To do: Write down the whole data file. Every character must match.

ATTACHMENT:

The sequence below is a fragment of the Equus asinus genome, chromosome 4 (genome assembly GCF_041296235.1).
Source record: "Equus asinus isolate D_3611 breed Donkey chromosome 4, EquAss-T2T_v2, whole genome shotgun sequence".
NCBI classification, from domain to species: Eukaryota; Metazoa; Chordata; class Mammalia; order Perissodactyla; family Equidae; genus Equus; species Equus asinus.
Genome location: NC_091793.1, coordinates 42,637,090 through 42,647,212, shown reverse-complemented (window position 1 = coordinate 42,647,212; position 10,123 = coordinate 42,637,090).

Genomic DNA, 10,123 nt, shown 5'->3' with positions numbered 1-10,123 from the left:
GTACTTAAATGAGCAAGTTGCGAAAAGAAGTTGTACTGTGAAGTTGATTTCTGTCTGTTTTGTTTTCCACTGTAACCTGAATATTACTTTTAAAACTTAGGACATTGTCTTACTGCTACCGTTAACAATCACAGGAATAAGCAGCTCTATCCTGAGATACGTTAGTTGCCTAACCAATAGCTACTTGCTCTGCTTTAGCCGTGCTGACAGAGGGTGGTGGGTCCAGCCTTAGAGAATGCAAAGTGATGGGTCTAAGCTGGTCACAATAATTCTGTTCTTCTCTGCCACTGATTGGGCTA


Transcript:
The sequence below is a fragment of the Equus asinus genome, chromosome 4 (genome assembly GCF_041296235.1).
Source record: "Equus asinus isolate D_3611 breed Donkey chromosome 4, EquAss-T2T_v2, whole genome shotgun sequence".
NCBI classification, from domain to species: Eukaryota; Metazoa; Chordata; class Mammalia; order Perissodactyla; family Equidae; genus Equus; species Equus asinus.
Genome location: NC_091793.1, coordinates 42,637,090 through 42,647,212, shown reverse-complemented (window position 1 = coordinate 42,647,212; position 10,123 = coordinate 42,637,090).

Genomic DNA, 10,123 nt, shown 5'->3' with positions numbered 1-10,123 from the left:
GTACTTAAATGAGCAAGTTGCGAAAAGAAGTTGTACTGTGAAGTTGATTTCTGTCTGTTTTGTTTTCCACTGTAACCTGAATATTACTTTTAAAACTTAGGACATTGTCTTACTGCTACCGTTAACAATCACAGGAATAAGCAGCTCTATCCTGAGATACGTTAGTTGCCTAACCAATAGCTACTTGCTCTGCTTTAGCCGTGCTGACAGAGGGTGGTGGGTCCAGCCTTAGAGAATGCAAAGTGATGGGTCTAAGCTGGTCACAATAATTCTGTTCTTCTCTGCCACTGATTGGGCTA